Abstract 19337: Cathepsin L is Required to Modulate Cardiac Hypertrophy through Activation of the Autophagy-Lysosomal Dependent Protein Processing Pathway
Background_Autophagy is critical in the maintenance of cellular protein quality control involved in the cell growth, survival and death. Cathepsin L (CTSL) is a key member of the lysosomal protease family that is expressed in the murine and human heart, and may play an important role in dynamic protein control. We hypothesized that CTSL is important in regulating protein processing in the heart, particularly under pathological stress.
Methods and Results_Phenylephrine-induced cardiac hypertrophy in vitro was significantly more pronounced in CTSL deficient neonatal cardiomyocytes compared to controls. This was accompanied by a significantly increased accumulation of autophagosomes, increased levels of ubiquitin-conjugated protein, impaired protein degradation and increased cell death. These phenomena were rescued with Ctsl1 replacement via adeno-associated virus mediated gene transfer. In the in vivo murine model of aortic banding (AB), CTSL deficiency (Ctsl-/-) markedly exacerbated cardiac hypertrophy, worsened cardiac function, and increased mortality. Ctsl-/- AB mice demonstrated significantly decreased lysosomal activity, and increased sarcomere-associated protein aggregation. Homeostasis of the endoplasmic reticulum was also altered with increased Bip and GRP94 proteins in Ctsl-/- AB mice, accompanied by increased ubiquitin-proteasome system activity and higher levels of ubiquitinated proteins in response to AB. These changes ultimately led to a decrease in cellular ATP production, enhanced oxidative stress, and increased cellular apoptosis.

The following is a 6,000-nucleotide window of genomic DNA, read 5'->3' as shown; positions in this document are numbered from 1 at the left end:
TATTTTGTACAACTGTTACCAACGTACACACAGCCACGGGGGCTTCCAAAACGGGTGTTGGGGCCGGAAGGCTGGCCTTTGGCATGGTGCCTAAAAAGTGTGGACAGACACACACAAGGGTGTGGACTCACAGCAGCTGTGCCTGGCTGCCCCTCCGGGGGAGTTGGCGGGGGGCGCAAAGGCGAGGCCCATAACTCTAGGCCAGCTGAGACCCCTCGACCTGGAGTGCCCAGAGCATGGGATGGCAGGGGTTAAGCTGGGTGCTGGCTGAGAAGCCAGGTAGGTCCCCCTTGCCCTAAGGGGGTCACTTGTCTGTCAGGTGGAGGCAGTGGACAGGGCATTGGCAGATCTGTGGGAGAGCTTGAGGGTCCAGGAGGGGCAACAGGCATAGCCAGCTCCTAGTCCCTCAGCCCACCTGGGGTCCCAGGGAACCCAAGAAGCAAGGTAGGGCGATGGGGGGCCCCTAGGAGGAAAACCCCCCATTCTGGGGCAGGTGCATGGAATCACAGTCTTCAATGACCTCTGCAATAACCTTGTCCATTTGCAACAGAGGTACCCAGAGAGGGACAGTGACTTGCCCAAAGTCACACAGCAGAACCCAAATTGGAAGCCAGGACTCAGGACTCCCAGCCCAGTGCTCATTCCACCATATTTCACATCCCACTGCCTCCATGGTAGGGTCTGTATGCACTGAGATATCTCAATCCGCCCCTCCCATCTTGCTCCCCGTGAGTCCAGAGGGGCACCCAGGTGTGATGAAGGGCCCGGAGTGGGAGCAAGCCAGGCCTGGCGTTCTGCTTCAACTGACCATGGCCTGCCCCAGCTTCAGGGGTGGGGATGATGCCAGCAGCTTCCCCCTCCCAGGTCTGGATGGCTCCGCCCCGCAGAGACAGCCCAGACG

Conclusions_Lysosomal CTSL is a key contributor to modulate the cardiac response to hypertrophic stress through regulation of protein processing and quality control.
- © 2012 by American Heart Association, Inc.